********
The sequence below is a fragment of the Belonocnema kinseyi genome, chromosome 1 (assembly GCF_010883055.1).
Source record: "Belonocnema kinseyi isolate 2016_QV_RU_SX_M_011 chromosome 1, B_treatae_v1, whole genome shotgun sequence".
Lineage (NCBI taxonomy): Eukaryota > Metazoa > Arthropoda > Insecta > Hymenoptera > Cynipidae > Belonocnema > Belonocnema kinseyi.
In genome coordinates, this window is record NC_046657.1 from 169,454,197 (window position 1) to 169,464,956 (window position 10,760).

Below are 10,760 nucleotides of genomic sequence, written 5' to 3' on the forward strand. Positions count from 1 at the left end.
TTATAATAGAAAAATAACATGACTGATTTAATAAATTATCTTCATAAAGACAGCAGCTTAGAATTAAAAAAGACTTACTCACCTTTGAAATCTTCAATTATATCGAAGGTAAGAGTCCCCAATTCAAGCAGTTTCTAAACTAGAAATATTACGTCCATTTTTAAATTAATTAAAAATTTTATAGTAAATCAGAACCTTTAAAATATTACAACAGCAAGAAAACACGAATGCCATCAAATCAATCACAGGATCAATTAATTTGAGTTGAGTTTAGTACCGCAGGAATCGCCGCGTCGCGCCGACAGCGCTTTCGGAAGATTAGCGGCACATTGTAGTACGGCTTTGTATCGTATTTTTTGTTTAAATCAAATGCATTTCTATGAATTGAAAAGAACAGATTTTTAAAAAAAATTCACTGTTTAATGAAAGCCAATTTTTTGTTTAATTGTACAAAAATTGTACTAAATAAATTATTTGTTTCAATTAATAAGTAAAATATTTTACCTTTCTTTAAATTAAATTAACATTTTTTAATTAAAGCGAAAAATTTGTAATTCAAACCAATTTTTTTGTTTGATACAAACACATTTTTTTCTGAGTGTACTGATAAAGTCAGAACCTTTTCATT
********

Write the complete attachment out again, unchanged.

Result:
The sequence below is a fragment of the Belonocnema kinseyi genome, chromosome 1 (assembly GCF_010883055.1).
Source record: "Belonocnema kinseyi isolate 2016_QV_RU_SX_M_011 chromosome 1, B_treatae_v1, whole genome shotgun sequence".
Lineage (NCBI taxonomy): Eukaryota > Metazoa > Arthropoda > Insecta > Hymenoptera > Cynipidae > Belonocnema > Belonocnema kinseyi.
In genome coordinates, this window is record NC_046657.1 from 169,454,197 (window position 1) to 169,464,956 (window position 10,760).

Below are 10,760 nucleotides of genomic sequence, written 5' to 3' on the forward strand. Positions count from 1 at the left end.
TTATAATAGAAAAATAACATGACTGATTTAATAAATTATCTTCATAAAGACAGCAGCTTAGAATTAAAAAAGACTTACTCACCTTTGAAATCTTCAATTATATCGAAGGTAAGAGTCCCCAATTCAAGCAGTTTCTAAACTAGAAATATTACGTCCATTTTTAAATTAATTAAAAATTTTATAGTAAATCAGAACCTTTAAAATATTACAACAGCAAGAAAACACGAATGCCATCAAATCAATCACAGGATCAATTAATTTGAGTTGAGTTTAGTACCGCAGGAATCGCCGCGTCGCGCCGACAGCGCTTTCGGAAGATTAGCGGCACATTGTAGTACGGCTTTGTATCGTATTTTTTGTTTAAATCAAATGCATTTCTATGAATTGAAAAGAACAGATTTTTAAAAAAAATTCACTGTTTAATGAAAGCCAATTTTTTGTTTAATTGTACAAAAATTGTACTAAATAAATTATTTGTTTCAATTAATAAGTAAAATATTTTACCTTTCTTTAAATTAAATTAACATTTTTTAATTAAAGCGAAAAATTTGTAATTCAAACCAATTTTTTTGTTTGATACAAACACATTTTTTTCTGAGTGTACTGATAAAGTCAGAACCTTTTCATT